Hipparchus of Nicaea (190–125 BC)


Hipparchus was a Greek astronomer and mathematician, born at Nicaea in Bithynia, who is considered the true founder of his science and the first systematic astronomer on record. He compiled an extensive star catalogue in which he gave the positions of some 1,050 stars and also classified them according to their magnitude (on a scale of 1 to 6, brightest to faintest). Ptolemy later incorporated this information into his Almagest.


Hipparchus, who made most of his observations from Rhodes, also found the distance to the Moon using the parallax method (for which he had to produce a table of chords – an early example of trigonometric tables), and, independently of Kiddinu of Babylon, discovered the precession of the equinoxes by comparing his observations with those of Timocharis 150 years earlier. He extended Apollonius of Perga's work on epicycles and eccentrics by offsetting Earth from the center of the planets' orbits in order to explain the different lengths of the seasons. He discovered the eccentricity of the Sun's path, determined the length of the solar year, and gave distances of the Sun and Moon respectively from the Earth. He also invented the planisphere and fixed the geographical position of places on the Earth by giving their longitude and latitude.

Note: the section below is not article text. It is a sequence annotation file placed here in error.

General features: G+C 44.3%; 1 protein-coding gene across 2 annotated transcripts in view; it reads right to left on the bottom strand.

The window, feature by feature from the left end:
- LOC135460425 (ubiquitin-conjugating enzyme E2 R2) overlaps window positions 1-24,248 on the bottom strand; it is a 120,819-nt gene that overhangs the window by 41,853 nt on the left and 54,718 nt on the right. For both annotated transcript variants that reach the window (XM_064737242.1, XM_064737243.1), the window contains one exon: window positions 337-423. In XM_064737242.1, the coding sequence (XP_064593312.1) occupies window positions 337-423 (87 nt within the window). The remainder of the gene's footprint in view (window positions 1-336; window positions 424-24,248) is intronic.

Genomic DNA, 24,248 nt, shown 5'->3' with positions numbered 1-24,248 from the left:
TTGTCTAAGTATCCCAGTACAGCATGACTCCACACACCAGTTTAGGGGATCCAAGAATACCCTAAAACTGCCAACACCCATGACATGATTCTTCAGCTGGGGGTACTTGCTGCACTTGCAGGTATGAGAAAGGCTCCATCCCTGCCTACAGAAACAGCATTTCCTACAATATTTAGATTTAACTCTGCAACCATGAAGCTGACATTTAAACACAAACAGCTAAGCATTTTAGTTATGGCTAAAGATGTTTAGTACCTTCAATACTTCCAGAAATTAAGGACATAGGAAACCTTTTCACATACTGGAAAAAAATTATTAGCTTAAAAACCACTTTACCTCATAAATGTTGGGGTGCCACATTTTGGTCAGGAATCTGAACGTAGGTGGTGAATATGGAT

The only authority we have regarding his researches is the Syntaxis of Ptolemy. All that survives of his actual works is a commentary to the poetical description of the stars by Aratus, published in Patavius's Uranologia (1630).